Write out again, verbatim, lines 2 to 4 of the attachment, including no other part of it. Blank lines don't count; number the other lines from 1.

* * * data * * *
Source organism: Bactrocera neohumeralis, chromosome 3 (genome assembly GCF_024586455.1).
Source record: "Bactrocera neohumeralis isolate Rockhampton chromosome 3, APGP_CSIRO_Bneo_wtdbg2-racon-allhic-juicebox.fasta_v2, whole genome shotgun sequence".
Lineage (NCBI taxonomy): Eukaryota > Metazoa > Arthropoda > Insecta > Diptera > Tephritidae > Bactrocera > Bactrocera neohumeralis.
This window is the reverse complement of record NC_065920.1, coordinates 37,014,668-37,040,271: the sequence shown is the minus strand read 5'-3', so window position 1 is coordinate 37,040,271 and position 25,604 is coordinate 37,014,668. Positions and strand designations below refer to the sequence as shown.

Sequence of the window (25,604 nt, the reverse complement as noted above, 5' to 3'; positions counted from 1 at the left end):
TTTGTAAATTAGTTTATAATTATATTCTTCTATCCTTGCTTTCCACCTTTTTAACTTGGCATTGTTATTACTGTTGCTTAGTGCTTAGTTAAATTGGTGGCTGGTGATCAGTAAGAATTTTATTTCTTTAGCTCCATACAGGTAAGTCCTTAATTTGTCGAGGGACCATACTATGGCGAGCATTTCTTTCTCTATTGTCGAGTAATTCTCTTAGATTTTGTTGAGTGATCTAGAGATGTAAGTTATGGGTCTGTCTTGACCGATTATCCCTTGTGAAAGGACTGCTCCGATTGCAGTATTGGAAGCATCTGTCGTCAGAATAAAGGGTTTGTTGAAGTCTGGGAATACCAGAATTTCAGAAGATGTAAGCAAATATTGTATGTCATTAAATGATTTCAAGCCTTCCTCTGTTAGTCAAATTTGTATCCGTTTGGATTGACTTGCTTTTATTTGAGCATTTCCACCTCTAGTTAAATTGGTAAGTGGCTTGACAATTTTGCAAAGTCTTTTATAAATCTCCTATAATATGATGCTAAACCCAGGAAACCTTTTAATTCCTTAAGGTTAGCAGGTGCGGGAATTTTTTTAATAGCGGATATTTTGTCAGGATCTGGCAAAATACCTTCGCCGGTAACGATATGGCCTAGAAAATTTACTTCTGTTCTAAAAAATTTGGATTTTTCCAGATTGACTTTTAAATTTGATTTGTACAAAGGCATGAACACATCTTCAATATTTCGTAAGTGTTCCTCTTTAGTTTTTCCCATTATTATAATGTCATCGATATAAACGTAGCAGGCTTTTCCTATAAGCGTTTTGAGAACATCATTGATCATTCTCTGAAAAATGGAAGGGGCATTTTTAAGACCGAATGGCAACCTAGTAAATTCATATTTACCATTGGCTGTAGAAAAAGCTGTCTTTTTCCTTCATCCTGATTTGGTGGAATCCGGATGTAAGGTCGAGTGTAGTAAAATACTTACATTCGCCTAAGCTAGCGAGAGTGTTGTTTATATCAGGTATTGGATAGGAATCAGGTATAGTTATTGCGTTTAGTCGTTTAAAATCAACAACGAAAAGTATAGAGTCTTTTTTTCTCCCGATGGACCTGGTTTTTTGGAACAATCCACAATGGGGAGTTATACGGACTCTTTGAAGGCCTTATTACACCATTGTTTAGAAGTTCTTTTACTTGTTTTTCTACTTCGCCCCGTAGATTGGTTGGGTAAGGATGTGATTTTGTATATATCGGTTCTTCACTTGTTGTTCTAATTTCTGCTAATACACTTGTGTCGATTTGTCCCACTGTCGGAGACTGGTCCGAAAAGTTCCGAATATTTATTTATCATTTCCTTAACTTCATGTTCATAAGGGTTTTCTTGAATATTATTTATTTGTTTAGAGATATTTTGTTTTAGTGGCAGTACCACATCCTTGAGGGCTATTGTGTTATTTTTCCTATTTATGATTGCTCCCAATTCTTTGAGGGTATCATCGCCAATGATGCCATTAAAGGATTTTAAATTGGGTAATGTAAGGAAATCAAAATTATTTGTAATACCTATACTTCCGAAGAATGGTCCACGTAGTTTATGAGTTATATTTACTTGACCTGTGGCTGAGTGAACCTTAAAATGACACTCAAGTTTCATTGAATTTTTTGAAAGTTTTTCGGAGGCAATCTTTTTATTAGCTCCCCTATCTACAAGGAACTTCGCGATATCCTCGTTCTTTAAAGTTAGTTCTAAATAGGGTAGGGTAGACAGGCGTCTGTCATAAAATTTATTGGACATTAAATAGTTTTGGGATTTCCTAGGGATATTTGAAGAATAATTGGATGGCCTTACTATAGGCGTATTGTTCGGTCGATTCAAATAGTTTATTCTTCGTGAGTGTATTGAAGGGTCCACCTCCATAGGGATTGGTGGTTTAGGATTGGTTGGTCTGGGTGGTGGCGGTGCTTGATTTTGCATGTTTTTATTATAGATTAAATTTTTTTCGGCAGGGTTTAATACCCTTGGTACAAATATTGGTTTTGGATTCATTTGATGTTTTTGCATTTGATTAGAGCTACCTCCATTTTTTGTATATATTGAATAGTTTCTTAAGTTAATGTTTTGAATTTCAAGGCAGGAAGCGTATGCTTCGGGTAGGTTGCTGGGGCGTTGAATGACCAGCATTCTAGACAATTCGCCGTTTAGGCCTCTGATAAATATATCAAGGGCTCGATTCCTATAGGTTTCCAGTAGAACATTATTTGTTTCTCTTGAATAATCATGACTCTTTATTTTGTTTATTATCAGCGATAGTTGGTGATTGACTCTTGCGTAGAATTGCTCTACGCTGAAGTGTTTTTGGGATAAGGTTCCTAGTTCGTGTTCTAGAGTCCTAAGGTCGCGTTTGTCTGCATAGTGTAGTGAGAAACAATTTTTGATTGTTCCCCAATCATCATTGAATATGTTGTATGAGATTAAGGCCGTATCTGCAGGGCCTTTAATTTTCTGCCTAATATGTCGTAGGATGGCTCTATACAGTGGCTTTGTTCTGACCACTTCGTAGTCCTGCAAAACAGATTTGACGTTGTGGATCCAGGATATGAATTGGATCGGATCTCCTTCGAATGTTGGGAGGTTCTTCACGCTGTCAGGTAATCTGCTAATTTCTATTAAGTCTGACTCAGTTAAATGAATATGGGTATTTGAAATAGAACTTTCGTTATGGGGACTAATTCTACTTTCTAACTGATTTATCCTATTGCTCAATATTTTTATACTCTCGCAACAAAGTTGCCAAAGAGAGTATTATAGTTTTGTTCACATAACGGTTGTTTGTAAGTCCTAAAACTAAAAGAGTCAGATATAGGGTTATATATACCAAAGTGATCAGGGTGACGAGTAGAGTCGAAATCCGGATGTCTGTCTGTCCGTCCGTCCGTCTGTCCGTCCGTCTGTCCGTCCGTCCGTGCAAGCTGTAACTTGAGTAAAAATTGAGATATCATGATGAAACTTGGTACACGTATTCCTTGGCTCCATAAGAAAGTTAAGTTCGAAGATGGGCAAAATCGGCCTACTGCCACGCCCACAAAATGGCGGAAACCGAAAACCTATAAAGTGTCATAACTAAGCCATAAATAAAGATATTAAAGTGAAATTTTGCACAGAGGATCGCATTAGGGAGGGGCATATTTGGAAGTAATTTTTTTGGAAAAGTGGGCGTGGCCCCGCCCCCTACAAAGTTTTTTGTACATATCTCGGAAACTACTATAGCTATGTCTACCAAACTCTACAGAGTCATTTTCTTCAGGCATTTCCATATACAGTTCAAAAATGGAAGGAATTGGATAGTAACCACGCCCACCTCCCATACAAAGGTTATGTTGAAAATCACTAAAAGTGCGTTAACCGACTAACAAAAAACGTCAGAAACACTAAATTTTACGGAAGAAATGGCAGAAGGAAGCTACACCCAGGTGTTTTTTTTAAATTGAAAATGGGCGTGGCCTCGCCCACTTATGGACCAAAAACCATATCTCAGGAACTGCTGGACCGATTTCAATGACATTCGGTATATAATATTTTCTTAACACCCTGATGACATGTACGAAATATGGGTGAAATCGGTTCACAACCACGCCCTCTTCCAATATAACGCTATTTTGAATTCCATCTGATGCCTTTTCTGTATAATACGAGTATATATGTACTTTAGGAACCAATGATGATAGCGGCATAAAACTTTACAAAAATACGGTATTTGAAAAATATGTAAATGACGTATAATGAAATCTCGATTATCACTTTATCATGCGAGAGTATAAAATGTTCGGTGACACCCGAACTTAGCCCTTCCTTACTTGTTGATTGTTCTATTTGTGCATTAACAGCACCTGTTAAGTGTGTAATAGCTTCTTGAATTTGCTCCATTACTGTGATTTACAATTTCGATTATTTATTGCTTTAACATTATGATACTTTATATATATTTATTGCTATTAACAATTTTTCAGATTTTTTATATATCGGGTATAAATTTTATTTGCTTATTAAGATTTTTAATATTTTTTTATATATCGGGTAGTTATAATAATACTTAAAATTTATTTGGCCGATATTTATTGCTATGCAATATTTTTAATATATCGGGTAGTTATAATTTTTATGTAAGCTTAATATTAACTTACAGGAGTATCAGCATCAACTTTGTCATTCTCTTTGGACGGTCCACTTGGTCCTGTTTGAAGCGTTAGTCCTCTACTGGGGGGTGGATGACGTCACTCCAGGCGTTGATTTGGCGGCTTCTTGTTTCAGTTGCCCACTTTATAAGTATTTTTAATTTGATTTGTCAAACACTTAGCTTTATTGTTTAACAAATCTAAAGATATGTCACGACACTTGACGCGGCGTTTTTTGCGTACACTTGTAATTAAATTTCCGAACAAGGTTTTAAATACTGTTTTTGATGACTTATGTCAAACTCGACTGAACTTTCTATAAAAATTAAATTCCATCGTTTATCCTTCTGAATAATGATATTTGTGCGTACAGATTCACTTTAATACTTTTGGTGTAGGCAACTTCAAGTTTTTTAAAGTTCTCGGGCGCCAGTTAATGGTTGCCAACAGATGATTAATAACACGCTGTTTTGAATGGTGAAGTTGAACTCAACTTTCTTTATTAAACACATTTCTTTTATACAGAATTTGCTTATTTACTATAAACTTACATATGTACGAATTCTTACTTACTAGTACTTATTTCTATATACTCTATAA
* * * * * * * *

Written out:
Source record: "Bactrocera neohumeralis isolate Rockhampton chromosome 3, APGP_CSIRO_Bneo_wtdbg2-racon-allhic-juicebox.fasta_v2, whole genome shotgun sequence".
Lineage (NCBI taxonomy): Eukaryota > Metazoa > Arthropoda > Insecta > Diptera > Tephritidae > Bactrocera > Bactrocera neohumeralis.
This window is the reverse complement of record NC_065920.1, coordinates 37,014,668-37,040,271: the sequence shown is the minus strand read 5'-3', so window position 1 is coordinate 37,040,271 and position 25,604 is coordinate 37,014,668. Positions and strand designations below refer to the sequence as shown.